To be fair though, we were in a hotel room on the 21st floor, with a floor-to-ceiling window but still, the same principle would work anywhere, so long as you try and make the most of your environment! It took a bit of fiddling with the manual settings, but after a while I was able to get it just right, so that Tiff really stood out against a brilliant white background.
PS: I actually think my photo ended up looking a lot like a stock photo. I’m not quite sure if that’s a good thing or not?
If it seems like I’ve been posting quite a few black and white photos recently, it’s because I happened upon Leanne’s blog, where she recently started issuing weekly black and white photography challenges (or “Monochrome Madness”, as it’s now called). It’s been fun to get out there and frame/shoot photos that I want to be black and white. With this photo, I realise that building-shots are a little overdone, but I just love playing around with geometry like that.
As an aside, I’m going to start watermarking my photos starting from now. I’ll try to keep it as unintrusive as possible and I hope it’s not too annoying.
Olympus Zuiko M 40-150mm at 40mm f/4.0 1/60 sec ISO 1600
So, I’m pretty sure that this was/is meant to be Brisbane’s answer to the London Eye, but it falls very, very short. I haven’t personally been on it, but I’ve been told many-a-time that it’s really not worth the money or effort. On the plus side, it makes for a pretty picture at night, so I guess that’s a small victory? I figured that it would make a fantastic black & white shot since, well, it’s pretty much black and white anyway!
Panasonic LUMIX G 20mm f/1.7 f/16 1/160 sec ISO 200
Recently, I’ve been enraptured by the idea of street photography. There’s just something great about getting out there and trying to capture the essence of the city around you. I think what’s been stopping me is the innate human tendency to dismiss familiar environments as uninteresting, so I hadn’t been shooting much of the style. Once I broke free of that mentality, however, it became a lot easier to spot good photos.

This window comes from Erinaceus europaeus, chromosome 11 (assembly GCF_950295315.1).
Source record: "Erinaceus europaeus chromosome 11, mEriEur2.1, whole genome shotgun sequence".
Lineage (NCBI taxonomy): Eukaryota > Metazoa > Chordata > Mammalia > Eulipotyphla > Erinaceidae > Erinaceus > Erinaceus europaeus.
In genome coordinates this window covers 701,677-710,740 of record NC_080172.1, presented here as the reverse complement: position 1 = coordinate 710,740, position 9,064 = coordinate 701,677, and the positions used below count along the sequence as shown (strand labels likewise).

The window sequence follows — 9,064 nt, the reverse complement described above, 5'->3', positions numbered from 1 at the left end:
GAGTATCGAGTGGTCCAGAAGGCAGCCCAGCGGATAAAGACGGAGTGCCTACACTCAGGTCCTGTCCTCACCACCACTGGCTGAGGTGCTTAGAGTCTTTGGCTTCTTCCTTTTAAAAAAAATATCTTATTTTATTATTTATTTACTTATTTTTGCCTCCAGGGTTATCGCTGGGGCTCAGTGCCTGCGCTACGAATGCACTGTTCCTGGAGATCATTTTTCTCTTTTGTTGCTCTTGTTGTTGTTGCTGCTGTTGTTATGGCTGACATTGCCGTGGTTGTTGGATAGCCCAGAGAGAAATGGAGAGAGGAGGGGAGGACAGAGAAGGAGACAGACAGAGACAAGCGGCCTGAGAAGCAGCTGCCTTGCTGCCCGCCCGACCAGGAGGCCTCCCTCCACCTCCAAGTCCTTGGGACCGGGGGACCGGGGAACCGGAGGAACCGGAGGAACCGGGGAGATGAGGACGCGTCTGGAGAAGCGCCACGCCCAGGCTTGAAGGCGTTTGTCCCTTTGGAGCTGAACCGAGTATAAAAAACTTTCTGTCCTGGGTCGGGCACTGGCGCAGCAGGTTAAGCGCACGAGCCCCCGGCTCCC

Once, a friend told me that he like to go on half-marathon weekend jogs because that’s the one time of the week that he’s able to let go, be free of everyday stresses and be able to think about other things. Well, I suppose that’s what photography is to me. I realise that with digital cameras it’s really easy to get trigger happy and shoot hundreds of photos and then find the real gems afterwards, but I find it to be quite cathartic to slow down, frame my shot and then wait. And wait.
Take the above photo, for example. I had a very specific shot in mind, so I sat there and waited for the opportunity to arise. I’m not sure how long I waited, but it was quite interesting just to take in the environment, as well as the people around me. I’m not sure if any of this is just me being old-fashioned, but I enjoy it. Looking at the photo now, I probably should’ve used that time to adjust the framing since the lines are slightly off, but oh well. I know that Photoshop can fix that, but I prefer to just chalk it up to another lesson learned.
I’m no botanist so I can’t tell you what kind of flowers these are, but I do like the contrast between flowers and what I presume are budding flowers. I don’t have much else to say about this photo – there are some flowers. Have at it.